Turn Right for Hope

I have made the drive from Edmonton to Victoria more than once. Never on my own. Indeed, the drive was a feature of my married life and Owen drove most of it. On Sunday morning, as I left Aunt Peanuts, when the sign said to turn right for Hope? That was further than I had ever driven alone through BC.

Past Kelowna, into Merrit is one of the highest passes in BC. That Sunday morning there was fog, snow, sleet, a bit of ice and the plows hadn’t been through. I have driven through the Rockies before, I have driven through snow, through fog, on uncleared roads.

I’ve just never done it on a pass that high, with all those factors, at the same time.

I am no stranger to ambiguity, to confusion. Your child’s death, a thing which plunges you unasked into an utterly foreign world, it teaches you to make your peace with ambiguity and confusion. The alternative is losing your mind. Some how, in Gabriel’s death I learned to marshal the skills I had, to beg, borrow and steal new skills. I learned to build on what I had and invent the new at the same time.

When it started to get dicey on the pass, I thought about all the things I’ve learned.  How not to brake on the long inclines, to move slowly and deliberately while changing lanes or speed. I know to leave enough space, to watch the car in front of me when I can’t see the lane markers.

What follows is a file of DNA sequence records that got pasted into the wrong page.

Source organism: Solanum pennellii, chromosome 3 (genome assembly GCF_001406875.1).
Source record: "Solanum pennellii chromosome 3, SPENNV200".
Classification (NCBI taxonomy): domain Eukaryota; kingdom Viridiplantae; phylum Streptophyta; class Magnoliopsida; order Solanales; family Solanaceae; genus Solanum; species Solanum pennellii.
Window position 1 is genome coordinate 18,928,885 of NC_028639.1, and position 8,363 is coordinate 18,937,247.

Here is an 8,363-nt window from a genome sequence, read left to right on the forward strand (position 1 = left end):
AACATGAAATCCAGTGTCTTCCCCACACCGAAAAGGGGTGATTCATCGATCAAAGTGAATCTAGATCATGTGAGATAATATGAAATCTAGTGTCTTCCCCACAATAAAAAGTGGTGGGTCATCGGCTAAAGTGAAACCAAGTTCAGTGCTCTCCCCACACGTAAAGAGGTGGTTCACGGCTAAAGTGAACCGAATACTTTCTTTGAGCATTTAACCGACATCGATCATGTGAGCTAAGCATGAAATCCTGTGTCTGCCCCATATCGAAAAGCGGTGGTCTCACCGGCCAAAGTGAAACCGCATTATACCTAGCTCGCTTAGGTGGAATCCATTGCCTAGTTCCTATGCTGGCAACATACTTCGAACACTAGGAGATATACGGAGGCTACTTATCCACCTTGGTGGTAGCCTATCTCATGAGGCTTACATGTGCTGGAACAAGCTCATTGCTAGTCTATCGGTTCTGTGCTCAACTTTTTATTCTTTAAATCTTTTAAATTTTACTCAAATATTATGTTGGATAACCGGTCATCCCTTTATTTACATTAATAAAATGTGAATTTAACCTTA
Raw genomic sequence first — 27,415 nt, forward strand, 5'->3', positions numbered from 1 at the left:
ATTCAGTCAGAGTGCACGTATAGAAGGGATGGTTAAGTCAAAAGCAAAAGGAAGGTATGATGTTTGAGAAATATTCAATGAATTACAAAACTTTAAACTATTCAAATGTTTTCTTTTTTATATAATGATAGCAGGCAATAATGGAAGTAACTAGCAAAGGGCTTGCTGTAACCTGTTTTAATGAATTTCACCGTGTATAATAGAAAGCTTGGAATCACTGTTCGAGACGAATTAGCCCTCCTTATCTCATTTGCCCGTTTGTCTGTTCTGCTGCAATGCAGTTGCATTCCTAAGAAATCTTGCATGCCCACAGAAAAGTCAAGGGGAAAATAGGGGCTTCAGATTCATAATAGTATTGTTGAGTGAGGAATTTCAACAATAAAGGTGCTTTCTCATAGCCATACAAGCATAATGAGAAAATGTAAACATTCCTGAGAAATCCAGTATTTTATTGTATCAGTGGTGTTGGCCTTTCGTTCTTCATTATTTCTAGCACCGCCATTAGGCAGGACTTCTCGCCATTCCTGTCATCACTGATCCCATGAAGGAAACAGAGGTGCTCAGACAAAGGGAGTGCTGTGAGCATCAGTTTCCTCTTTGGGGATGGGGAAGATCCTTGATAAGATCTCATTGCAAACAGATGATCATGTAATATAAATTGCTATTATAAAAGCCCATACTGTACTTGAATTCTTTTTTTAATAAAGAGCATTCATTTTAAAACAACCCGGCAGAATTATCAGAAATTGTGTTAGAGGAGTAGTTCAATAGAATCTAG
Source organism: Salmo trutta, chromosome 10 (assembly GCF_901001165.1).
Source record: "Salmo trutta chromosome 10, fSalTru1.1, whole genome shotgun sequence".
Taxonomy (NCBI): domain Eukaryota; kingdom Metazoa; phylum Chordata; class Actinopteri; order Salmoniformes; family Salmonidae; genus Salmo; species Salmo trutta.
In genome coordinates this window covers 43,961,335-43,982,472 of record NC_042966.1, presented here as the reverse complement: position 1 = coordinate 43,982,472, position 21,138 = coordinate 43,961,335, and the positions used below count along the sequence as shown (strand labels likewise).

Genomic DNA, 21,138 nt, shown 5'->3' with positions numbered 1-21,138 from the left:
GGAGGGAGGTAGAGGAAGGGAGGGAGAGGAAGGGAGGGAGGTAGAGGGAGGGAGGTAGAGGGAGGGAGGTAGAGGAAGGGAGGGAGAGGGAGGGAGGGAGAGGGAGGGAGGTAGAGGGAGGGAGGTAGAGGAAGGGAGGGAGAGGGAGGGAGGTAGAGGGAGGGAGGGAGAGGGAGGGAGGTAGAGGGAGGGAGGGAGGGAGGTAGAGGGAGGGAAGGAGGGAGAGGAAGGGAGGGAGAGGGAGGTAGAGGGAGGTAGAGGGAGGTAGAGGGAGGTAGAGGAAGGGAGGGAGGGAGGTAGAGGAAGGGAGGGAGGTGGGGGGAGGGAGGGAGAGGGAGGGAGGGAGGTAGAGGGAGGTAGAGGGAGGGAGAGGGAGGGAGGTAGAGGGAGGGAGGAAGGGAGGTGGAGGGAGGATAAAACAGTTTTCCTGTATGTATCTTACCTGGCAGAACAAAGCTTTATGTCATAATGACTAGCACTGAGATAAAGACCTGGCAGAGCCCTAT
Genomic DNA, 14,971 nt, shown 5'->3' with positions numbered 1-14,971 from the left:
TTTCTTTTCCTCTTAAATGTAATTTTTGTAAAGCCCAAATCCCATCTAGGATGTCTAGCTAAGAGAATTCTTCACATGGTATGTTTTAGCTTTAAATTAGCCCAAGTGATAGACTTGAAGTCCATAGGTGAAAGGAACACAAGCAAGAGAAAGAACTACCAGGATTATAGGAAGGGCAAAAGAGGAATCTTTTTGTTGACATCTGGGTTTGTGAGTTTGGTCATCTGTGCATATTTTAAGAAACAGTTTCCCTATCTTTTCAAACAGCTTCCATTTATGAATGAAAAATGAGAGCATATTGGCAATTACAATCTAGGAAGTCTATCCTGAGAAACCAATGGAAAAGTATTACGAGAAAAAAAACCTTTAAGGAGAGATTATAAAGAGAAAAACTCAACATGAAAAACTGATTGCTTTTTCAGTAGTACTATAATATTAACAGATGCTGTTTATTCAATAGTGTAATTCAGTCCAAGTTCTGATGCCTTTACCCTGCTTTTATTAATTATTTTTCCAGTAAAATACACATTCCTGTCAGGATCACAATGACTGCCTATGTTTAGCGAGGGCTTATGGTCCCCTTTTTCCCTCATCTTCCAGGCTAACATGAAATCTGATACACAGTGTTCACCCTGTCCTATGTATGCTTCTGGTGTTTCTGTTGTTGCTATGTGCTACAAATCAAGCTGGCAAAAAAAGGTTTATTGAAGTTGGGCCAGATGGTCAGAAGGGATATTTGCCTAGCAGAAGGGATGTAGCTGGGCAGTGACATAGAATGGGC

I also know this – once you start up the highway, you actually cannot turn around. You can’t stop. The only way through is, well, through.

So I know what to do in those situations. Marshal what you know. Learn the rest very quickly.

On the fourth of January last year, I asked Owen for a divorce. My choice came at the cost of hurting someone I once loved a great deal. It marked the final breaking of a promise that I thought would really be until death do us part.

I am eternally glad that people don’t ask if I am happier alone. I don’t know what to say. I don’t even know if happy is the right word. I don’t know if it will ever be the right word.

It’s been a year of managing things on my own. Putting skills together in new ways. Learning new ones. Finding my feet. Finding me.

Happy seems a small and silly word. I’m neither happy nor unhappy. I’m mostly content. More peaceful. More resilient.

It amused me to see the sign telling me to turn right for hope. It fascinated me that getting to Hope was harder than I thought it would be.

I thought I should tell you that.

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1 Response to Turn Right for Hope

  1. Debby Hornburg says:

    So much of life is just that…you can’t stop. The only way through is through it. My wise friend. How I treasure your words!

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